fredag 14 juni 2013

Create and use aliases

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  • An alias is nothing but shortcut to commands.
  • Use alias command to display list of all defined aliases.
  • Add user defined aliases to ~/.bashrc file.


Create and use aliases

Use the following syntax:
alias name='command'
alias name='command arg1 arg2'


Create an aliase called c to clear the terminal screen, enter:
alias c='clear'
To clear the terminal, enter:
Create an aliase called d to display the system date and time, enter:
alias d='date'
Sample outputs:
Tue Oct 20 01:38:59 IST 2009

How do I remove the alias?

  • Aliases are created and listed with the alias command, and removed with the unalias command. The syntax is:
unalias alias-name
unalias c 
unalias c d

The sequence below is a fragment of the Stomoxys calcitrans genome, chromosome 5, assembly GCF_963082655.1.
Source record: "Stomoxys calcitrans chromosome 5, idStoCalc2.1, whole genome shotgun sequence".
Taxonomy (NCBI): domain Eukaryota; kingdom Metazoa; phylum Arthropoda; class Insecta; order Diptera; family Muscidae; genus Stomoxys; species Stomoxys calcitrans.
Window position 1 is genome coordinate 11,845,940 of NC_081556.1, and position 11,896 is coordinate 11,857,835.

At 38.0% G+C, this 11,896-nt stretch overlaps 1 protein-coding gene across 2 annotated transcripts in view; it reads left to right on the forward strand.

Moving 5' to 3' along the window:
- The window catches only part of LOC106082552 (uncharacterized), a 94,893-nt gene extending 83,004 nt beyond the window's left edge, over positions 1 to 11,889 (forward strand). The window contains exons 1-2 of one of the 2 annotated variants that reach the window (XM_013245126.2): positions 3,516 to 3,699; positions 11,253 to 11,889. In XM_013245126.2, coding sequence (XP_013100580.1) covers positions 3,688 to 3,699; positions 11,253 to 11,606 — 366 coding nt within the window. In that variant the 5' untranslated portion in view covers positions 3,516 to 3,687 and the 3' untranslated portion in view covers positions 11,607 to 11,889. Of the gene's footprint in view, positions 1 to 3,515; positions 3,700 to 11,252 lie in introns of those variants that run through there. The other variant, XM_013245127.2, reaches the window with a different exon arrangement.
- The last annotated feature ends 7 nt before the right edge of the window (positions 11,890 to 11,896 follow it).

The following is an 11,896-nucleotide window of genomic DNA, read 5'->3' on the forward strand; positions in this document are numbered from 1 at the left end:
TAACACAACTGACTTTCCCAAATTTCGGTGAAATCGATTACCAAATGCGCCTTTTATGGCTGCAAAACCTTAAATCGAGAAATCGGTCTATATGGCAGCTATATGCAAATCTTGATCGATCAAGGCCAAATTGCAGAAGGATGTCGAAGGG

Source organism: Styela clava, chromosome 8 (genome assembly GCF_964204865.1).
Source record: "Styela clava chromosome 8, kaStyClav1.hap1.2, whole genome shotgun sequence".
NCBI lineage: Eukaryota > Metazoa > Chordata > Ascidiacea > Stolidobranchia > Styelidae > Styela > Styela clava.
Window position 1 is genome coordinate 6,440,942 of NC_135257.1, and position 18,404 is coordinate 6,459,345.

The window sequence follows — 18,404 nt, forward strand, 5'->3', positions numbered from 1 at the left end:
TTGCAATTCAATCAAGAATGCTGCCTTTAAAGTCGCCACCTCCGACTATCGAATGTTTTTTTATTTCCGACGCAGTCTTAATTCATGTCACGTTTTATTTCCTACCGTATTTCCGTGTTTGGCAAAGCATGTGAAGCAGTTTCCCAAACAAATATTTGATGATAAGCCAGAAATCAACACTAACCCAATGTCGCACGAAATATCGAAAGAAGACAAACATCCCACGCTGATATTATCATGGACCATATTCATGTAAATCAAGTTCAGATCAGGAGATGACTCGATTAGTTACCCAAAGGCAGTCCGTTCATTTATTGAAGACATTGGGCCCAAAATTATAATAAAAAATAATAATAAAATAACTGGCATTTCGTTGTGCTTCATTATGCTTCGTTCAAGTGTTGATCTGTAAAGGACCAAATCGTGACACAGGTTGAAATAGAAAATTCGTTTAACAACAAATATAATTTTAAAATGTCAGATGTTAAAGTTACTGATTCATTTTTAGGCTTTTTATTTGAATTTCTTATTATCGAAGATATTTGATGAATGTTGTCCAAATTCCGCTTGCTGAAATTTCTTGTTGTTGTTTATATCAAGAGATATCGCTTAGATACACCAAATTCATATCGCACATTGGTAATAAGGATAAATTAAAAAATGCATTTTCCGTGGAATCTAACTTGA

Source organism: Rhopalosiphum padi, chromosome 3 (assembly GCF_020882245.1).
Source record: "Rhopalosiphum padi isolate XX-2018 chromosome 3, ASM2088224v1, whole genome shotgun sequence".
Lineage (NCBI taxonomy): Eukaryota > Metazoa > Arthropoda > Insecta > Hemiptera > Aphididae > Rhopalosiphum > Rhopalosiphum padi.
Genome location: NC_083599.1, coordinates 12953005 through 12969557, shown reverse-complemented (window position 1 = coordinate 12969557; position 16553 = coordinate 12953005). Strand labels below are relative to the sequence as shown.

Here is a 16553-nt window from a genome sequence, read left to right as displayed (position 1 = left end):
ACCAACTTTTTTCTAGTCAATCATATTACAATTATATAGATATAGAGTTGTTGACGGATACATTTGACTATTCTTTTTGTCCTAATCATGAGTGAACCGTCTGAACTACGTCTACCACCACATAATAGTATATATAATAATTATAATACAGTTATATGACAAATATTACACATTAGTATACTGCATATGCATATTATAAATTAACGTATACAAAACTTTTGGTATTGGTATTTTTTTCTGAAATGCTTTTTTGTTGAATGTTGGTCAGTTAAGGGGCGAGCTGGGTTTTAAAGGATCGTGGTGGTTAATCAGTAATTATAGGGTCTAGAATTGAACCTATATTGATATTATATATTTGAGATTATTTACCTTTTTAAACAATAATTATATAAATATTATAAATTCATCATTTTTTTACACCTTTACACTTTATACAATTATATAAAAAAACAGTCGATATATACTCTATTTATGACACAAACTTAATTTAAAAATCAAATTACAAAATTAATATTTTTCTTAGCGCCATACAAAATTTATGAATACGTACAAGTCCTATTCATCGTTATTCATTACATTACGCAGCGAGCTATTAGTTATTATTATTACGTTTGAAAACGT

To list currently defined aliases, enter:
alias c='clear'
alias d='date'
If you need to unalise a command called d, enter:
unalias d
If the -a option is given, then remove all alias definitions, enter:
unalias -a

How do I permanently add aliases to my session?

  • If you want to add aliases for every user, place them either in /etc/bashrc or /etc/profile.d/ file. Please note that you need to create /etc/profile.d/ file.
  • User specific alias must be placed in ~/.bashrc ($HOME/.bashrc) file.

Sample ~/.bashrc file

# make sure bc start with standard math library
alias bc='bc -l'
# protect cp, mv, rm command with confirmation
alias cp='cp -i'
alias mv='mv -i'
alias rm='rm -i'
# Make sure dnstop only shows eth1 stats
alias dnstop='dnstop -l 5  eth1'
# Make grep pretty 
alias grep='grep --color'
# ls command shortcuts 
alias l.='ls -d .* --color=tty'
alias ll='ls -l --color=tty'
alias ls='ls --color=tty'
# Centos/RHEL server update 
alias update='yum update'
alias updatey='yum -y update'
# vi is vim 
alias vi='vim'
# Make sure vnstat use eth1 by default 
alias vnstat='vnstat -i eth1'

How do I ignore an alias?

Consider the following example:
alias ls='ls --color'
To ignore an alias called ls and run ls command, enter[1]:
Or just use the full path:
$(which ls)


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